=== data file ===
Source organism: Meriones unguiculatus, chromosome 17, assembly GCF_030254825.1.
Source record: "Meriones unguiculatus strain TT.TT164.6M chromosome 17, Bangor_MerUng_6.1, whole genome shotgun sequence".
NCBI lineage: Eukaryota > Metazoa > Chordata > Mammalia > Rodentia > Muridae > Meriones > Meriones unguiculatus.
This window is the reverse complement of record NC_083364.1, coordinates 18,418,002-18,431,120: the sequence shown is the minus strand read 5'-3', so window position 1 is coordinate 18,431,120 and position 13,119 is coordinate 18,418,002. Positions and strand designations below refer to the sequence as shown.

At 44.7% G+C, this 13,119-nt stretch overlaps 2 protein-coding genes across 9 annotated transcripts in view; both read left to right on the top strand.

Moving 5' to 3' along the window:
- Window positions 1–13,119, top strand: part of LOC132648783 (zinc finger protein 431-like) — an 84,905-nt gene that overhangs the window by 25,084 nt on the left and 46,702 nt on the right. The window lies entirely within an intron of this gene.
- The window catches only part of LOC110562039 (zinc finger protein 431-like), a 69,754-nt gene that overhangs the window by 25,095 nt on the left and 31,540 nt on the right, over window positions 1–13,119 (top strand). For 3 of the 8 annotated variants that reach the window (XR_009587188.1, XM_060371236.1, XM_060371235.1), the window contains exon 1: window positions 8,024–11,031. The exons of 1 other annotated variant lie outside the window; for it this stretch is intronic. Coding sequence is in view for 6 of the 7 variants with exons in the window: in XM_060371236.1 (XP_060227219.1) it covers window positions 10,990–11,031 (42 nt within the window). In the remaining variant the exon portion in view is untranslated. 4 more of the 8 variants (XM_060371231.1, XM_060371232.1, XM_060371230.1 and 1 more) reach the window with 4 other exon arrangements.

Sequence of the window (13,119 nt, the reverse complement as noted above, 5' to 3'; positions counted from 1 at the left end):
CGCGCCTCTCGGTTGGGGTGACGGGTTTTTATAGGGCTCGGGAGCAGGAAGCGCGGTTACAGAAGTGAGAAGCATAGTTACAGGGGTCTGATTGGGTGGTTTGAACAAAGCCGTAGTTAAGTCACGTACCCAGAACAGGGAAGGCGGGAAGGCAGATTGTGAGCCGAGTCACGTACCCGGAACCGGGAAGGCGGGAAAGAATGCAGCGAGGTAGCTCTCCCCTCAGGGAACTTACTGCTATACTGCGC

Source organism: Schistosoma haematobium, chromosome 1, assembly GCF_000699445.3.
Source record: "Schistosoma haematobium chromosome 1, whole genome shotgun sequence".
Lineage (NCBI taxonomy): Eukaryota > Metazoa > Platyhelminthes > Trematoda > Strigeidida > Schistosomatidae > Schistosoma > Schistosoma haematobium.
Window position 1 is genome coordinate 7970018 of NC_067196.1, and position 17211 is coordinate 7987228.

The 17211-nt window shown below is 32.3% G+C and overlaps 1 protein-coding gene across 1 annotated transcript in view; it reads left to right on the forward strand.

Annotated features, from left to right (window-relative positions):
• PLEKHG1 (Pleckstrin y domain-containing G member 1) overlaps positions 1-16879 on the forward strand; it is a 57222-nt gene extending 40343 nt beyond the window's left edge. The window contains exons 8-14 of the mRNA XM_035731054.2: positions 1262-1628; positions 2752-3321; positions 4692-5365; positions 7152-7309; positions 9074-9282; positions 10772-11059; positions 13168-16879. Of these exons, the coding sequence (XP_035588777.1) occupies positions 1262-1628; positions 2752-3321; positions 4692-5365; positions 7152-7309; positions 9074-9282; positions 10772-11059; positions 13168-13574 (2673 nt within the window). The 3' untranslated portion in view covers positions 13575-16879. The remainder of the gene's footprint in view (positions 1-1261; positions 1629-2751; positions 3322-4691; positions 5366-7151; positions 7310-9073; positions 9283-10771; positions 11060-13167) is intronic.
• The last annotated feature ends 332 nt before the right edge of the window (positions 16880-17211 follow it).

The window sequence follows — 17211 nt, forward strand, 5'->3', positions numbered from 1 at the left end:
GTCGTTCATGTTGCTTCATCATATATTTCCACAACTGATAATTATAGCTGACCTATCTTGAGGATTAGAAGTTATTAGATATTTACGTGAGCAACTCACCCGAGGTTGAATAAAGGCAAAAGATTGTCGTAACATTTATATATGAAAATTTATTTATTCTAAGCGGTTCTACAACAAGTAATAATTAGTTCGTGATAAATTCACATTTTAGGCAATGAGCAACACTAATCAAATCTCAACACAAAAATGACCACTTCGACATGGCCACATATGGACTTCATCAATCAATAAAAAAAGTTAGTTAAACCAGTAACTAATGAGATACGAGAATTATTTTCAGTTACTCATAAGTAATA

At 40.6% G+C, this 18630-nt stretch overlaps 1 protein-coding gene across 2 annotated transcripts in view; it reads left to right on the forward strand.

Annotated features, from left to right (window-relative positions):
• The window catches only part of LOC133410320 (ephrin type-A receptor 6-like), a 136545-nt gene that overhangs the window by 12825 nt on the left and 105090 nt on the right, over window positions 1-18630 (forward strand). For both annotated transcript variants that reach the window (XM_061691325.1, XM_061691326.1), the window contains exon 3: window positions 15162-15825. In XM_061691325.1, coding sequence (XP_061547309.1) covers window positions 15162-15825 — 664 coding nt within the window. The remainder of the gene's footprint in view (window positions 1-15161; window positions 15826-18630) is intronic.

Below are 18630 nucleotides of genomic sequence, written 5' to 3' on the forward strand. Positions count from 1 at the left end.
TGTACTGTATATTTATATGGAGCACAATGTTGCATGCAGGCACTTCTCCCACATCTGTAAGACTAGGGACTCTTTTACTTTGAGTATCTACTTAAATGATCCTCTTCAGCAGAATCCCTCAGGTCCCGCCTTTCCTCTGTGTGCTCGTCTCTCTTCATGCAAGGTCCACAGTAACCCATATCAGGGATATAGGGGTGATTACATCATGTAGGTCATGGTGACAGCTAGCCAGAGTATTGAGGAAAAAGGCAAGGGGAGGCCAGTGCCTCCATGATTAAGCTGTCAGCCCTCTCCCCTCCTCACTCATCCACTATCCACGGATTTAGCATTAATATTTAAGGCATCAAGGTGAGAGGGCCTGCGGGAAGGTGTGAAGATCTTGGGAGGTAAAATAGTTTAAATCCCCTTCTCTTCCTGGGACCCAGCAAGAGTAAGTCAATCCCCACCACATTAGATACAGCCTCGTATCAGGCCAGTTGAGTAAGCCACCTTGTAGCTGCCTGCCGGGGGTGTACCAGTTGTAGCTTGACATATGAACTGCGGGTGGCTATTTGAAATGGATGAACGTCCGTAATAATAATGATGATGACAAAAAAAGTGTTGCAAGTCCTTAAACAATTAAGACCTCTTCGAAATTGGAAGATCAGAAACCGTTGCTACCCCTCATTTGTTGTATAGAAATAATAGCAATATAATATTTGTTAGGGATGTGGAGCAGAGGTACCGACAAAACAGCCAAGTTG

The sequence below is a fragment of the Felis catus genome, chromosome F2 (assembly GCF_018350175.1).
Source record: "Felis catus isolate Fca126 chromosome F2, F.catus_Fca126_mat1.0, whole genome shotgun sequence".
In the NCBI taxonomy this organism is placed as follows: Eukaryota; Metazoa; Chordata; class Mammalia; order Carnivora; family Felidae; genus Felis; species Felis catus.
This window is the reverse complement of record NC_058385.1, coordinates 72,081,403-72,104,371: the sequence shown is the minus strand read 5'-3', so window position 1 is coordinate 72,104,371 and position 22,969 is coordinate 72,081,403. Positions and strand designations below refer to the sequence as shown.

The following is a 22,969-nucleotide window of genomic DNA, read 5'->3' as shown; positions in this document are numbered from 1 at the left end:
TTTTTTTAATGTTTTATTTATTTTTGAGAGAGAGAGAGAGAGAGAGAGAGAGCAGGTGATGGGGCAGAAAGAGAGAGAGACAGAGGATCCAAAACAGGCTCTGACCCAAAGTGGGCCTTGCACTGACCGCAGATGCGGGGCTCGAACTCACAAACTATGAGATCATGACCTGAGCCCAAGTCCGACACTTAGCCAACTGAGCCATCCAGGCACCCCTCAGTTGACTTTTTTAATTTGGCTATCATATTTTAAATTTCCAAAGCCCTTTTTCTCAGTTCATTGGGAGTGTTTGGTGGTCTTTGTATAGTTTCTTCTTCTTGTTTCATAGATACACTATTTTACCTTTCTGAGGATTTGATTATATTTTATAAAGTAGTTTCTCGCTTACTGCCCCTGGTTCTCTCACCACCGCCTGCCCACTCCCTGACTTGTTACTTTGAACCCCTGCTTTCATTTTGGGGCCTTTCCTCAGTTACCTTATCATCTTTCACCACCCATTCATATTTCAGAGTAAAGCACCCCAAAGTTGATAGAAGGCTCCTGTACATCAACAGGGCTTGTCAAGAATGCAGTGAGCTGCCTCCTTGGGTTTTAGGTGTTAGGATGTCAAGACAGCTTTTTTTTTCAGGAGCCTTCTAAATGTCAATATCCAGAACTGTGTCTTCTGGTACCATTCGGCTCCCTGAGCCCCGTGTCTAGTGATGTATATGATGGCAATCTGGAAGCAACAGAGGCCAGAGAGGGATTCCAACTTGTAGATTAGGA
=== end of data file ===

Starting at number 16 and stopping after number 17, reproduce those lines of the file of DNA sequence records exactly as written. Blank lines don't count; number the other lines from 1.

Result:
Annotated features, from left to right (window-relative positions):
• PLEKHG1 (Pleckstrin y domain-containing G member 1) overlaps positions 1-16879 on the forward strand; it is a 57222-nt gene extending 40343 nt beyond the window's left edge. The window contains exons 8-14 of the mRNA XM_035731054.2: positions 1262-1628; positions 2752-3321; positions 4692-5365; positions 7152-7309; positions 9074-9282; positions 10772-11059; positions 13168-16879. Of these exons, the coding sequence (XP_035588777.1) occupies positions 1262-1628; positions 2752-3321; positions 4692-5365; positions 7152-7309; positions 9074-9282; positions 10772-11059; positions 13168-13574 (2673 nt within the window). The 3' untranslated portion in view covers positions 13575-16879. The remainder of the gene's footprint in view (positions 1-1261; positions 1629-2751; positions 3322-4691; positions 5366-7151; positions 7310-9073; positions 9283-10771; positions 11060-13167) is intronic.